Earlier this week, we blogged an update on the Over the River project, which, for now, hangs on the decisions of three separate lawsuits.
On Friday, we spoke with Joan Anzelmo, spokesperson for Rags Over the Arkansas River, Over the River’s main opposition group. ROAR has filed one of the three suits, theirs against the Bureau of Land Management for violating
state federal law in allowing the project.
However, before ROAR’s suit can continue, an administrative appeal through the Interior Board of Land Appeals must be decided. (This is an entirely separate affair, in which the board will decide if the BLM broke any rules in allowing the project. This was brought on by a group of individuals unaffiliated with ROAR.)
Anzelmo says that no matter what the outcome of the IBLA appeal, the federal judge presiding over the
other two suits federal suit will request a 60-day stay, further halting construction on the project. As of yet, OTR Corp. has not announced a new date for the exhibit.
“I think for folks who are wondering about the status, I think it’s helpful for people to understand that the OTR project is indefinitely delayed, per the lawsuits. And even if IBLA were to make a decision that supports BLM’s decision allowing the project, there’s still quite a few legal procedures that will ensue.
"We’re convinced that there are some serious violations that BLM made of two federal laws — the Federal Land Policy Management Act and the National Environmental Policy Act — and we have a strong case, so we think the project will be indefinitely delayed for a very, very, very long time. And it is our goal to make sure that the project never happens because of the devastation that it will wreak on Big Horn Sheep Canyon and that section of the Arkansas River.”
Professor Mike Harris from the University of Denver’s law clinic is taking the case pro bono, with his students. Meanwhile,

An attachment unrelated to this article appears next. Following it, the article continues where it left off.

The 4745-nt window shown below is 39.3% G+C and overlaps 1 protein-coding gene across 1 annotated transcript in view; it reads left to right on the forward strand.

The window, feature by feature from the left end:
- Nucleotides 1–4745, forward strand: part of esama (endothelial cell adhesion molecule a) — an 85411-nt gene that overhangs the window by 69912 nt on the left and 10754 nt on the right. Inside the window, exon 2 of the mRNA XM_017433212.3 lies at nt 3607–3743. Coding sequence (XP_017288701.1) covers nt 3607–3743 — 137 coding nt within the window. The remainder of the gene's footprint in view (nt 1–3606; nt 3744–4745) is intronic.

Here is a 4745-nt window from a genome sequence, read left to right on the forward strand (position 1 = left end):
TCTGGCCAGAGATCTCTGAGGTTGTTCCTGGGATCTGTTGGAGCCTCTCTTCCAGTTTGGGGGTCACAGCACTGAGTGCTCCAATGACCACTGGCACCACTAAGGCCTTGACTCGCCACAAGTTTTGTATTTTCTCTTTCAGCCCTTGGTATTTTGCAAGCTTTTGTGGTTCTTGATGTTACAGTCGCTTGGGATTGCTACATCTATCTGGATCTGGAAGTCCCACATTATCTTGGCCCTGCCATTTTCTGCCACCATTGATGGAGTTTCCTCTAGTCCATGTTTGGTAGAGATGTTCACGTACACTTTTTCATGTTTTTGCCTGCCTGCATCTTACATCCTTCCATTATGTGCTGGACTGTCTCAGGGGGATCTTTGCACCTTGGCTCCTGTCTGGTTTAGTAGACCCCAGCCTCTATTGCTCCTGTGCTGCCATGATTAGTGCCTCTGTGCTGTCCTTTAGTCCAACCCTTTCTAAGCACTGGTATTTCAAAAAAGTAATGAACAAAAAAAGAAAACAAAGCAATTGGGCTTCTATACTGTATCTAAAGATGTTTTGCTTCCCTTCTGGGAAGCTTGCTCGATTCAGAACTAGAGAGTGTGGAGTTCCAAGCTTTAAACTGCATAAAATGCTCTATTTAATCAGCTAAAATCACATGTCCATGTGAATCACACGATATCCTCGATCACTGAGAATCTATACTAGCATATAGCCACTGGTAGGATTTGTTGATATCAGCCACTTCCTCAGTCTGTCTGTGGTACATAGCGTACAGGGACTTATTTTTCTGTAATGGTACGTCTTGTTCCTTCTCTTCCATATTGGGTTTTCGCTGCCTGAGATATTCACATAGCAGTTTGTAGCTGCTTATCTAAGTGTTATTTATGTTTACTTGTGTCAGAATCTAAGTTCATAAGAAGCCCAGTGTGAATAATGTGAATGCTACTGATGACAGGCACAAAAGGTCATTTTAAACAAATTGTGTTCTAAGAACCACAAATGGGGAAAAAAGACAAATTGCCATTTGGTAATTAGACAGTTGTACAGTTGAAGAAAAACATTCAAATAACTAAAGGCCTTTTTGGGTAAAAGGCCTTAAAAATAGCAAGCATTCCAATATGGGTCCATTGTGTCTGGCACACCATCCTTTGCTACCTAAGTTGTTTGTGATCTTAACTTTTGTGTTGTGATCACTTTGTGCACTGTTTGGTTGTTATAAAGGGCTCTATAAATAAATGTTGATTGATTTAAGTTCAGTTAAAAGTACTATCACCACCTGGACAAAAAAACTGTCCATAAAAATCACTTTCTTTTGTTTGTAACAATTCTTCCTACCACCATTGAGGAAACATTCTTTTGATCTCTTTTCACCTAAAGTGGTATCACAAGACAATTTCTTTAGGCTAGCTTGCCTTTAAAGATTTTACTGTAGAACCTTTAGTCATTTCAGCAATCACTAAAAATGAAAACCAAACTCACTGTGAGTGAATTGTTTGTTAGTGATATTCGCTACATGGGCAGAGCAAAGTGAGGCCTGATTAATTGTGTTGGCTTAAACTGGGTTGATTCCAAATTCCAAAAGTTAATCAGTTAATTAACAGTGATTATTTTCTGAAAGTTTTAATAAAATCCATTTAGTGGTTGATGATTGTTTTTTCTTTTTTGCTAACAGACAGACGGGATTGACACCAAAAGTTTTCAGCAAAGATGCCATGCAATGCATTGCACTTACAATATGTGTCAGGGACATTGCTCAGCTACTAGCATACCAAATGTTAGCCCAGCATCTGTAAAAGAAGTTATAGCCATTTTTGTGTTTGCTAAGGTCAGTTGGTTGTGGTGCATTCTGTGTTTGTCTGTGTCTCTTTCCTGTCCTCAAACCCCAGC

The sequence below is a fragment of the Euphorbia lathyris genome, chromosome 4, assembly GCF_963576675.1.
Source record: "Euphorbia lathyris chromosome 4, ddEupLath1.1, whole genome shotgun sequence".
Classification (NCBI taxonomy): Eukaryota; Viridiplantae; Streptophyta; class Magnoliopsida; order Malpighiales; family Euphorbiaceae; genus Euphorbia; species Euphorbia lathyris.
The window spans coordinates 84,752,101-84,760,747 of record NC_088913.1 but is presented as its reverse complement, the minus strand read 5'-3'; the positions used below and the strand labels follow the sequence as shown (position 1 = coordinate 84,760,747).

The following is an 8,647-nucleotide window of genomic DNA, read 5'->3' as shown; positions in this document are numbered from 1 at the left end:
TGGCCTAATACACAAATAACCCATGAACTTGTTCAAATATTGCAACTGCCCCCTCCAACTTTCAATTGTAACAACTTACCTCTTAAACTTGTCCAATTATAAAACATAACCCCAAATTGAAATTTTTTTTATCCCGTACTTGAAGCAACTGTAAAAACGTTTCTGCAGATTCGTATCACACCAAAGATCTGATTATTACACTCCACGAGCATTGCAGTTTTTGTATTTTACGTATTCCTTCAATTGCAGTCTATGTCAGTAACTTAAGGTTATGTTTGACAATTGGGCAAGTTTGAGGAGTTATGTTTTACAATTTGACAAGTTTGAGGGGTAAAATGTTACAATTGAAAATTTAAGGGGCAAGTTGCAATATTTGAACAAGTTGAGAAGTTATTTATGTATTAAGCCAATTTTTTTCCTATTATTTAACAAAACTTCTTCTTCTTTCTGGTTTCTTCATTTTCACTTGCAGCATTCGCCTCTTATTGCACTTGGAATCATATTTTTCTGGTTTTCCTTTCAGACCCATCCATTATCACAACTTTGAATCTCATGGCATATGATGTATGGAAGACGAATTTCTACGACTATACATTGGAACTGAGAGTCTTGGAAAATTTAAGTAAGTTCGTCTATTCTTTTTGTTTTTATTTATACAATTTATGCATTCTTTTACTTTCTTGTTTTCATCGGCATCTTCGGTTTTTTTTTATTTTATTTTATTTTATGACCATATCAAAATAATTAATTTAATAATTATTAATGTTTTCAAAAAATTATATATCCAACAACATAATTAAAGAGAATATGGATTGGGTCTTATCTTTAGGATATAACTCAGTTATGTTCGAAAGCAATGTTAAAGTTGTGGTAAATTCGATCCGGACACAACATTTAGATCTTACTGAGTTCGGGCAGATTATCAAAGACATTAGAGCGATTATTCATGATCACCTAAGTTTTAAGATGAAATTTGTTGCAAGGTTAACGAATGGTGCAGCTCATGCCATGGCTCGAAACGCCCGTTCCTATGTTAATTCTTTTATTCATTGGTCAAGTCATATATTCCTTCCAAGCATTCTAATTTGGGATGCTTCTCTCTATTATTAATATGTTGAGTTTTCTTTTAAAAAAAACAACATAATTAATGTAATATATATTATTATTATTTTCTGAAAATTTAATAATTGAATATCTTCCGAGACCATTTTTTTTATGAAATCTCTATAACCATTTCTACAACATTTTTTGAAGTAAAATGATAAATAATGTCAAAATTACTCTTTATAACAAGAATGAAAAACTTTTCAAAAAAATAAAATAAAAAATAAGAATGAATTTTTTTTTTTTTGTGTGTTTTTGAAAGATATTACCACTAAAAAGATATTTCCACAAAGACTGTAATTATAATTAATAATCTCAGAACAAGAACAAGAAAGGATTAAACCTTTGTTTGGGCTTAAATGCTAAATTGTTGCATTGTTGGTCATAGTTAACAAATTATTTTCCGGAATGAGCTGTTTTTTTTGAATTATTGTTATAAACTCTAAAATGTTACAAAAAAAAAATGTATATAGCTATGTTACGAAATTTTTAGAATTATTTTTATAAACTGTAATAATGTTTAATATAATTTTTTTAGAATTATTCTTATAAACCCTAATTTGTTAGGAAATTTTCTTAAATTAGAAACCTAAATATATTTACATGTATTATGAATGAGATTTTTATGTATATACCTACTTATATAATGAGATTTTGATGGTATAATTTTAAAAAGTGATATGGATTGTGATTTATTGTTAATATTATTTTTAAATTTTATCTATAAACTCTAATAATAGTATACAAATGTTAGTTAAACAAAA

the other lawyers in the cases the lawyers defending the BLM and Colorado State Parks Board are costing the state tax dollars, Anzelmo says.
“In a sense, Christo’s having his cake and eating it too because they’re saying, ‘Oh no, the lawsuits are filed against the BLM and the state parks board,’ and he’s letting federal taxpayers and state of Colorado taxpayers foot the bill for the legal defense of the OTR project, which will be very costly.
"It is already costly to taxpayers because ... the organizations or the entities that should be regulating and providing oversight for a project as large-scale and industrial as this, instead of doing their oversight work and regulating, they’ve become the torchbearers for the project and the taxpayers are footing the bill. Certainly taxpayers are footing the bill as BLM and the state try and defend their approvals in court.”
ROAR also takes issue with the numbers OTR Corp. offers for economic impact. The quote given for temporary jobs, Anzelmo says, is really only half the 620 positions stated, since half the work will be done by prisoners in area correctional facilities. This was what ROAR gleaned when OTR Corp. was petitioning for permits from the Fremont County Board of Commissioners.
Yet Anzelmo and ROAR are more focused on the litigation right now. She estimates ROAR
members board members and attorneys are working through 90,000 pages of documents, from the Environmental Impact Statement to the administrative record that BLM was required to file with the court to ancillary paperwork. Plus, there are many variables, starting with the IBLA decision, that could send the BLM “back to the drawing board” in reviewing the EIS, she says.
As for when that IBLA announcement could arrive, no one knows for sure. Anzelmo tentatively expects to return to court sometime in the spring.
ROAR was formed in the late 1990s, after Over the River was first publicly announced. It became a nonprofit in 2005 and according to Anzelmo has about 300 members and 5,000 “supporters” from across the country and overseas. A supporter, she explains, is anyone who has donated money or approached ROAR to help.
“As people understand more fully what the impacts will be and as the courts really evaluate this," she says, "we feel very confident that the project will never happen.”